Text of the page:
The Commitments (1):

Some things worth committing to:

  • to service and impact for human-flourishing (vision, clarity and focus, outcomes more than processes, sustainability);
  • to getting better every day (being a pro, showing up, learning, a path to making things better rather than shortcuts and hacks);
  • to generosity and investing in others (kindness, sharing what you know, teaching and training);
  • to a strong and evolving business model (planning, experimentation and iteration);
  • to leadership and good management (executing well and running an effective team or organisation);
  • to doing the money part well (financial management);
  • to marketing and communication (so that the right people know the right things about what you do, and so that change happens and sticks);
  • to building a network (so that the right people are working with you for change, with the right resources);
  • to seeing the future and finding new tools (because effectiveness is a moving target);
  • to having fun along the way (pow!)

Anything I’ve missed?

Driverless Crocodile Podcast: 6 Questions

Here’s the draft of five questions for first interviews on the DC podcast – let me know what you think. Spec for the podcast (which should have come first) coming soon!)

  1. Who are you, what do you do, and why do you think it’s important?
  2. How did your organisation or project start, and how has it changed?
  3. Can you share an important lesson that you’ve picked up along the way, and how you learnt it?
  4. Apart from that – is there a book, resource or author you’d particularly recommend?
  5. What’s next, and what hard-to-find resources or partners will you be looking for?
  6. What advice would you give to someone who wants to work for change, and is in the early stages of starting a project or organisation?

Backup / candidate questions:

a. What piece of advice to you think you most need to hear?
b. Can you tell me about a person who’s influenced you in a way that helped you to do your work better?
c. Are there any values, commitments or practices that you think are important in running an organisation but are often overlooked?

Motto (2): Learn lots

Have fun, learn lots, work hard, be kind.

If you hadn’t learnt, you’d be dead. If other people hadn’t learnt, it’s much less likely you’d still be alive.

Or reading this.

Or eating that.

Learn…

Deliberately, consistently, and eclectically.

New ways to see other people, yourself, the world. Better ways to feed our families, serve our people, to live well with ourselves and others.

Learning brings more connections, more interest, more fun.** It brings new and interesting problems to solve, new mistakes and new solutions. When added to kindness, it brings wisdom too.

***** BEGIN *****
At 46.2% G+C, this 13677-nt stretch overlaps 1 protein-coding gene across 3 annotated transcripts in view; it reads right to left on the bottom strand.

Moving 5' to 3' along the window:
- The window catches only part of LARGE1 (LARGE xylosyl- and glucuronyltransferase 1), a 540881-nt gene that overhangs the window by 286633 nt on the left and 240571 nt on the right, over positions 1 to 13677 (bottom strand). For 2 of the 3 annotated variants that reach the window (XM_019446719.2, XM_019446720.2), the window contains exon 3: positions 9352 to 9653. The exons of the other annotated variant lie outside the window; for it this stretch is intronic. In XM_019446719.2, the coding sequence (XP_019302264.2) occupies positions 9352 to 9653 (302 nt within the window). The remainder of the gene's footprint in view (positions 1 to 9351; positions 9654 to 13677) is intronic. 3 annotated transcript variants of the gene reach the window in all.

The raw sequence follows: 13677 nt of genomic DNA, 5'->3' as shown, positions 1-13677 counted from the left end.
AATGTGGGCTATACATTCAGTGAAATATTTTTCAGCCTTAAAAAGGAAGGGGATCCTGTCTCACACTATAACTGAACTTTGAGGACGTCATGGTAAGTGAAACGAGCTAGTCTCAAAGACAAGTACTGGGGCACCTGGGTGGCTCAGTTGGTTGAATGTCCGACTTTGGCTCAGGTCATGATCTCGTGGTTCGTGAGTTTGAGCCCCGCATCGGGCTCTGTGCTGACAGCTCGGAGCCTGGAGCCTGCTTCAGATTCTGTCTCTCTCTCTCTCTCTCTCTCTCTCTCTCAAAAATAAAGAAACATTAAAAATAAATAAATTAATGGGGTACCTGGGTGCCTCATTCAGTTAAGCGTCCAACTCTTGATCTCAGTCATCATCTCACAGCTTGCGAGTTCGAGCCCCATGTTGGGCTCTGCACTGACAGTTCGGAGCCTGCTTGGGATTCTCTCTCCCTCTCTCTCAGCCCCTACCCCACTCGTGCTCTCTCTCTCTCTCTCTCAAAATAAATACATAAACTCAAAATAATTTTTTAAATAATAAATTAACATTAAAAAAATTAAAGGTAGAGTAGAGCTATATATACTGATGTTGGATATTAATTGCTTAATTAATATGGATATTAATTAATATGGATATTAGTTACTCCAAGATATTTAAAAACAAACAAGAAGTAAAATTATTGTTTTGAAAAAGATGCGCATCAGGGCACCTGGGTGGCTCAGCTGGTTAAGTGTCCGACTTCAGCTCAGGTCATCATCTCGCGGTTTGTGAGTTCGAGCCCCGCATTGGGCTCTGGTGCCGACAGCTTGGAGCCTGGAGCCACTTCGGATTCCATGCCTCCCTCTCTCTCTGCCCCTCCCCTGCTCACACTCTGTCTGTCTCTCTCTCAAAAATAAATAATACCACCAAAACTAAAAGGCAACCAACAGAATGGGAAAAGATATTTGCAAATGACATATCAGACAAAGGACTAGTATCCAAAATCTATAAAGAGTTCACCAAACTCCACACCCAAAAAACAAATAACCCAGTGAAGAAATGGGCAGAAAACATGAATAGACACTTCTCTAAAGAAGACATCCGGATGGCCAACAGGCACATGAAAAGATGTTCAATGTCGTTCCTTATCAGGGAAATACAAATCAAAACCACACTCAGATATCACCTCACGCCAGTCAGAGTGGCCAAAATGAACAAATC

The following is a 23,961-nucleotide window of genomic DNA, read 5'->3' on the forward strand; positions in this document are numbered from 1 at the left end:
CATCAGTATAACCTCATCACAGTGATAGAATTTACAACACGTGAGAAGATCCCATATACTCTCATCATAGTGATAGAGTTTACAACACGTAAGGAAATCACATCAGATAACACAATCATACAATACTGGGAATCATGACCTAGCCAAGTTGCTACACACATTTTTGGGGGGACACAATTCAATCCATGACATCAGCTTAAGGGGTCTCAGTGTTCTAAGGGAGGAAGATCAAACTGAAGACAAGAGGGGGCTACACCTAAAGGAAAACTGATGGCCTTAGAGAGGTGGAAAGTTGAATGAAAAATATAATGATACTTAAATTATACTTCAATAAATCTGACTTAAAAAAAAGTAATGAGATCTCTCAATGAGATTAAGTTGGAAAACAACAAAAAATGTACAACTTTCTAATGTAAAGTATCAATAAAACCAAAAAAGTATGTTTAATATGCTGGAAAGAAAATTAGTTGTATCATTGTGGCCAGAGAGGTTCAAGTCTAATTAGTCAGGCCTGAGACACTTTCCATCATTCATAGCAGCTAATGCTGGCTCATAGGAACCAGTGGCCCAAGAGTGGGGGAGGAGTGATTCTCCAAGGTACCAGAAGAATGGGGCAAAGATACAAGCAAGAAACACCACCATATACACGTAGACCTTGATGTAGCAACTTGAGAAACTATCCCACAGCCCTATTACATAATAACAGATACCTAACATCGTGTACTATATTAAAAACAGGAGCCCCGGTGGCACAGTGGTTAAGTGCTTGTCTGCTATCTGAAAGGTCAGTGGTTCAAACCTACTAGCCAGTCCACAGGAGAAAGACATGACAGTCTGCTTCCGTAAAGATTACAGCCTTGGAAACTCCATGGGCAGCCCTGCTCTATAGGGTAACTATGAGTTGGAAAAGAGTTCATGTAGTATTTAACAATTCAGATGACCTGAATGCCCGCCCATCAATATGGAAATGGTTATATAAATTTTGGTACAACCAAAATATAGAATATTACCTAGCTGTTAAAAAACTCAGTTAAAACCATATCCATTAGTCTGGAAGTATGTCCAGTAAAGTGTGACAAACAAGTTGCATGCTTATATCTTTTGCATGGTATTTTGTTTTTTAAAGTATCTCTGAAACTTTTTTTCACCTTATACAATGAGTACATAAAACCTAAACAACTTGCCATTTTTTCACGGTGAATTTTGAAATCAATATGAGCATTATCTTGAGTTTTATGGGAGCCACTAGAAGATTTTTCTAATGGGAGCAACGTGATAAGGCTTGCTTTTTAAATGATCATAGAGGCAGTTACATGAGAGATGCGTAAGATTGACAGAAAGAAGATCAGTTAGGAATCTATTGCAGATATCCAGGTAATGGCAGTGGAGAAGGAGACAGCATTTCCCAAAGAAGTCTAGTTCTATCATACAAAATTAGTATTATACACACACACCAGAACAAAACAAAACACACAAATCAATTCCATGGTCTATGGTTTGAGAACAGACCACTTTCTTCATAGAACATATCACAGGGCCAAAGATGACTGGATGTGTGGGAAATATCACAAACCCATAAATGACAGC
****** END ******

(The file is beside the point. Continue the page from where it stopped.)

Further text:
Learning makes it easier tomorrow – not easy tomorrow, but easier.

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** Knowledge, (like being?), is a network, after all.

Seth Godin: Homeschooled (2)

There are choices that parents make all the time. They range from enlisting your kid in a team sport that’s based on compliance, instead of encouraging them to engage in an individual sport that’s based on establishing standards and then surpassing them.

Or perhaps it’s about setting a standard about what gets talked about at the dinner table. What tools are in your kids’ hands? Yes, you can afford that eighty-dollar tablet from amazon. Did it end up in your kids’ hands from the time they were two, eating chicken fingers in a restaurant and watching videos ’cause it’s more convenient?

How often are the kids in your family challenging the status quo of ideas and having intelligent conversations with you about what they think and why the think it?

How do we deal with failure?

How do we deal with challenges?

How old should a kid be before she publishes her first poem online?

Homeschooling kids in the afternoon, homeschooling kids at the weekend, doesn’t mean helping them get better at the test …

… we need to be significantly more overt in the culture we seek to create at home, and I don’t think we have to pull our kids out of school to do it. I think we have the chance to recognise they’re in school every time we’re with them.

Seth GodinAkimbo Connect the Dots

Seth Godin: Homeschooled (1)

I think public school is essential. It’s important that we have a common denominator and that we don’t leave people behind simply because we can afford a private school or a homeschool situation, and others can’t.

On the other hand, at the same time, sooner or later, all kids are homeschooled.

They’re homeschooled for five years before they even show up in public school. They’re homeschooled every day, from three in the afternoon ’til eleven at night.

That’s on us. That’s on the parents. What standards are we setting? What is the culture like at home?

Seth GodinAkimbo – Connect the Dots